Good communication is key for making this as expedient as possible. If your partner notifies you just before the brake pedal bottoms out, you can tighten the bleeder screw and reset the brake to repeat the process. It is also important to keep an eye on the brake fluid reservoir as you do not want it to drain past its “minimum” level. If this happens, you can get air in your brake lines and will have to start the whole process over again. You also must pay attention to the color of the fluid being pumped through the hose and into the bottle. Once the dark brown liquid running through the hose is replaced by a much lighter color liquid, you have successfully flushed out all the old fluid.

Once you have flushed the brake line, you are ready to put the wheel back on and lower the car off the jack stands. You can now repeat this process on every remaining wheel in their specified order. Once you have done this, you will have successfully changed the brake fluid in your automobile.

Gloved hands are shown bleeding brake fluid through a bleeder screw.

Final Inspection

Once you have changed out your brake fluid, it is important to do a thorough inspection of the final result. Walk around to each individual wheel and check the lugnuts. Make sure that none of them are loose. Having a loose wheel could cause serious injury and damage, so it pays to be certain that each lug is tightened to manufacturer specifications. After you’ve inspected the tires, ensure that you have refilled the reservoir with fresh brake fluid. While a small detail, it is important to ensure that you double-check. If the reservoir is empty, it will put air into your brake lines, which could cause your brakes to fail or rupture a brake line due to excess pressure.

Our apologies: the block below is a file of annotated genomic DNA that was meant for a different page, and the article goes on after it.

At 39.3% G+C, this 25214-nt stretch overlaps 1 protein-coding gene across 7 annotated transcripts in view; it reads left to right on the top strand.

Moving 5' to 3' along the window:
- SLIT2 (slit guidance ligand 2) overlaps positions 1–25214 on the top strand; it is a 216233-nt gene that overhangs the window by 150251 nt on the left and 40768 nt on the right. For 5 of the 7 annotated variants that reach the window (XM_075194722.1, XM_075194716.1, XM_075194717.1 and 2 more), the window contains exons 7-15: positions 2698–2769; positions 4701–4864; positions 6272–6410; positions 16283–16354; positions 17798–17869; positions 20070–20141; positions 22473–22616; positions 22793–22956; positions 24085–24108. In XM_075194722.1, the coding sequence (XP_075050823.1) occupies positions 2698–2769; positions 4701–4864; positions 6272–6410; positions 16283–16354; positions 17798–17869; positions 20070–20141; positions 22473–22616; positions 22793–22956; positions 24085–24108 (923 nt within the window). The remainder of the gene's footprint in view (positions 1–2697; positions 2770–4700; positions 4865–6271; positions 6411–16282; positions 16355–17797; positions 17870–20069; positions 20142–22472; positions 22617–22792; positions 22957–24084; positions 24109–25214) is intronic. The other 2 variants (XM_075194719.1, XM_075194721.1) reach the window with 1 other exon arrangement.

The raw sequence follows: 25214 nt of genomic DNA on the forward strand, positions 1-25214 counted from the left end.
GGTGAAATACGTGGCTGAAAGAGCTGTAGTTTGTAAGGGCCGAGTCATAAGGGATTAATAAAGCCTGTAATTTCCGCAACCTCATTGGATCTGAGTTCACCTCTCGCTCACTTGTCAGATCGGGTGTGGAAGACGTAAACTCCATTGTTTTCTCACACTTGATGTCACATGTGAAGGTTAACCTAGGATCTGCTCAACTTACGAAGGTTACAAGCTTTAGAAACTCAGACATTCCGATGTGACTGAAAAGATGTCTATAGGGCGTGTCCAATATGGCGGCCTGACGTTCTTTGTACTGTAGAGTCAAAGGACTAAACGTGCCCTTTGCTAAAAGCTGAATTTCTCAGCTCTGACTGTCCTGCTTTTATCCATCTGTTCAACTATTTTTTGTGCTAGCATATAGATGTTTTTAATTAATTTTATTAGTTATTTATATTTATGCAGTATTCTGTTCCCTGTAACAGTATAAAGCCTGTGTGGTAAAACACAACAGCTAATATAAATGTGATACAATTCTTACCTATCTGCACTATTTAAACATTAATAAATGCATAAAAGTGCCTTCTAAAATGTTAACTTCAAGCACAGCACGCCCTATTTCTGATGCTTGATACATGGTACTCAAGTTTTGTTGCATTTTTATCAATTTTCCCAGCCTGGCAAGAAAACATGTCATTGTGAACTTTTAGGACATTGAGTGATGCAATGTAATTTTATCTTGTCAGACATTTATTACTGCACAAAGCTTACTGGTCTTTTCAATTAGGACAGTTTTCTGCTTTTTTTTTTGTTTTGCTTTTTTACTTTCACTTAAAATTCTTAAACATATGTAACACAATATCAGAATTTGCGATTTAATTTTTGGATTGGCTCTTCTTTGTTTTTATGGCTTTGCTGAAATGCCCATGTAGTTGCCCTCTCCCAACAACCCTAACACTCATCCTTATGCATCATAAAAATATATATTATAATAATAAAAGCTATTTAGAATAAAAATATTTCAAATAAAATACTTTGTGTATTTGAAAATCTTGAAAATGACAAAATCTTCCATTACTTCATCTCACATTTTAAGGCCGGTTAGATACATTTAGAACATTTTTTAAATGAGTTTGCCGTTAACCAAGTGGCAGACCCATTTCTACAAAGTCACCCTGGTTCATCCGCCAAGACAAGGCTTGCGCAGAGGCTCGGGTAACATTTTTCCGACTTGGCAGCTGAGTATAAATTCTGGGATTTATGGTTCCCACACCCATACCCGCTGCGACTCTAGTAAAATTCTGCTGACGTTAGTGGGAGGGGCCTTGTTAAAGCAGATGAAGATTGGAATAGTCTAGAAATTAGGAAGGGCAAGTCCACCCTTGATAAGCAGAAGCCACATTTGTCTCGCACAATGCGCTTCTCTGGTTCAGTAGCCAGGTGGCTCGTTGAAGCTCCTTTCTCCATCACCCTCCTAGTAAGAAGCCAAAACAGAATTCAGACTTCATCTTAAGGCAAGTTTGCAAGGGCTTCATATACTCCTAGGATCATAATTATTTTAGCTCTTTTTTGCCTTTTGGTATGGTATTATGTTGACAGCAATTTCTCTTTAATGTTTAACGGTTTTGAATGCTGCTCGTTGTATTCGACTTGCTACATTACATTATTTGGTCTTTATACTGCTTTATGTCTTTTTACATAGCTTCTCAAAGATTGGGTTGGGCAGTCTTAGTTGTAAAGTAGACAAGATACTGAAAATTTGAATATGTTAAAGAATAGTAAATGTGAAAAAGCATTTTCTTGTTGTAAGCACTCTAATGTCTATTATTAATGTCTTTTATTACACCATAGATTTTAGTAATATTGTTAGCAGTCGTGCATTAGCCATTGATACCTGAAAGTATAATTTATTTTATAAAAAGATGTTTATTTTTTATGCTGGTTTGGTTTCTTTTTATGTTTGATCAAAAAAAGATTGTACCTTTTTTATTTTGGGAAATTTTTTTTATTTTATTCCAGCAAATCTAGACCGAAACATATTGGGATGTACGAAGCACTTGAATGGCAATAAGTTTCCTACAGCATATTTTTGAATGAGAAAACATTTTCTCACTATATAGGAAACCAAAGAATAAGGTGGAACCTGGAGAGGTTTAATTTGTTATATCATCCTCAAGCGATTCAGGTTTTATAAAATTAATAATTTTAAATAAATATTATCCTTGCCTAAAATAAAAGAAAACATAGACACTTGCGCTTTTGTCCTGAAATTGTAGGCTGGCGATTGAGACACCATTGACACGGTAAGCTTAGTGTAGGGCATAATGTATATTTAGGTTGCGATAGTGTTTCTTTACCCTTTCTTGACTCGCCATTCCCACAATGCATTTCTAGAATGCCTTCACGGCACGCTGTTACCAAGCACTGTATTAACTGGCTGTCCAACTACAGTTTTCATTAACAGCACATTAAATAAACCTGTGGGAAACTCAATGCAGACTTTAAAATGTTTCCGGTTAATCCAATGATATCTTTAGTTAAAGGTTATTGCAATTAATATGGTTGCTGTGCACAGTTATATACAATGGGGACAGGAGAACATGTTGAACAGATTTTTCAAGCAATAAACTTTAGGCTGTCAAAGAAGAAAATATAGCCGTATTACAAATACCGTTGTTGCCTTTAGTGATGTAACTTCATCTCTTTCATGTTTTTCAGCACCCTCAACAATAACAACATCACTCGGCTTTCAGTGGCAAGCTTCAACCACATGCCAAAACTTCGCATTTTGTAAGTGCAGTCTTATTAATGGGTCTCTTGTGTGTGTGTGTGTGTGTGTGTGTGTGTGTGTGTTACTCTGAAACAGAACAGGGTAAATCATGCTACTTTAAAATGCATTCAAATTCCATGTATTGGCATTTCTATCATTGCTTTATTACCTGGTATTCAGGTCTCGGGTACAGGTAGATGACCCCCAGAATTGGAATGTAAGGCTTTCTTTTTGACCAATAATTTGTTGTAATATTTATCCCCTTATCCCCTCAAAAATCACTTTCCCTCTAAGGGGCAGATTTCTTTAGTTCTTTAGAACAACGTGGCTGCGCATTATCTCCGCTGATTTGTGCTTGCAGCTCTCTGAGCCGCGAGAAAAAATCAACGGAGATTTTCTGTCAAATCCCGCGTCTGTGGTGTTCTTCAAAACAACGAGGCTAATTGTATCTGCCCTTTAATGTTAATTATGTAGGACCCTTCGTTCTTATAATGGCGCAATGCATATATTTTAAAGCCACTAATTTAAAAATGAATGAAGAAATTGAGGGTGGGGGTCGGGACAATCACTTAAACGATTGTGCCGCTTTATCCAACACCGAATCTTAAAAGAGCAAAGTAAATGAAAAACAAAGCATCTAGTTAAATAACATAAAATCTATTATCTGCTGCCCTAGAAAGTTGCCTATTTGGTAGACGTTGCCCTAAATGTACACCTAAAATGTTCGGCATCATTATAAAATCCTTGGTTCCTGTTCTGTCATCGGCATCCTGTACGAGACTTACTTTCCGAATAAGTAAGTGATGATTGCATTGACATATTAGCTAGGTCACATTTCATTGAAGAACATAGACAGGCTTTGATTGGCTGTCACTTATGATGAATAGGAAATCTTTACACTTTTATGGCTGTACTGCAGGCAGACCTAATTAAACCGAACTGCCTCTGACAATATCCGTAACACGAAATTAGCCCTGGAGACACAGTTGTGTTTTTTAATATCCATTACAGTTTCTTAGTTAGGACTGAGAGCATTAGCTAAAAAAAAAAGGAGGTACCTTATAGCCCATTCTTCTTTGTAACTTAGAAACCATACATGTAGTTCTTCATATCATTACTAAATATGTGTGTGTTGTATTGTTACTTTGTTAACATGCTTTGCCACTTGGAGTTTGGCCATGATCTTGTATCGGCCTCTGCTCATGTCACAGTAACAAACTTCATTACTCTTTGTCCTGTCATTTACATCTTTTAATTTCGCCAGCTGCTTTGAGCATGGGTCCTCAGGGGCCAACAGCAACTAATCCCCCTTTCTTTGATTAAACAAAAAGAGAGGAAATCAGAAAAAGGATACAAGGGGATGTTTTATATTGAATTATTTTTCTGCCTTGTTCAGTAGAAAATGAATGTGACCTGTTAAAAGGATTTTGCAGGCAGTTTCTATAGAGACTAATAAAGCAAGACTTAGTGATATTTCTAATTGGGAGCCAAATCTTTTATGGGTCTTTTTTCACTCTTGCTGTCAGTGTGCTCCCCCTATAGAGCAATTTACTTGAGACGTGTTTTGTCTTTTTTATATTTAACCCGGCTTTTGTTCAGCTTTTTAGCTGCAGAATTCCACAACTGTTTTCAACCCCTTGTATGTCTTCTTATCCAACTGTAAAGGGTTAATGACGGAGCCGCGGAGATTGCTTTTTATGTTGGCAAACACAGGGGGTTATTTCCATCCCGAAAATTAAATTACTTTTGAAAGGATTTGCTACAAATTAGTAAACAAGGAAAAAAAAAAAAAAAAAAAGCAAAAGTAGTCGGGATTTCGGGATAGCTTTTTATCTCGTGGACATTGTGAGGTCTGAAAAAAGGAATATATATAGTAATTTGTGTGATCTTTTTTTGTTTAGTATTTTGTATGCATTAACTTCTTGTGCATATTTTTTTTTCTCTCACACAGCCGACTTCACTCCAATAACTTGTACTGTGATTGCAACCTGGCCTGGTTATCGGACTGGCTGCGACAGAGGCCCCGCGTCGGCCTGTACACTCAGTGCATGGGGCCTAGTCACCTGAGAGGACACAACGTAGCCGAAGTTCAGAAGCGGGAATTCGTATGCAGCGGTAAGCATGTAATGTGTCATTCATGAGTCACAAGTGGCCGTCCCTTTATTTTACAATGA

The final step is to take your vehicle for a short test drive; just up and down your driveway will do. Check your brakes to ensure they are not soft, and ensure that your vehicle stops and that your brakes are functioning properly. Once you put the vehicle in park, look around your tires to ensure no fluids appear to be leaking out. Once you check all of the boxes on the checklist, you will have successfully changed your automobile’s brake fluid.

Just remember, when it comes to auto maintenance, there are a lot of shortcuts and tools that can be used to complete the job faster. Please ensure that the tools you use are the recommended tools for the job. There are lots of places in life where taking a shortcut is acceptable. Servicing your vehicle isn’t one of them.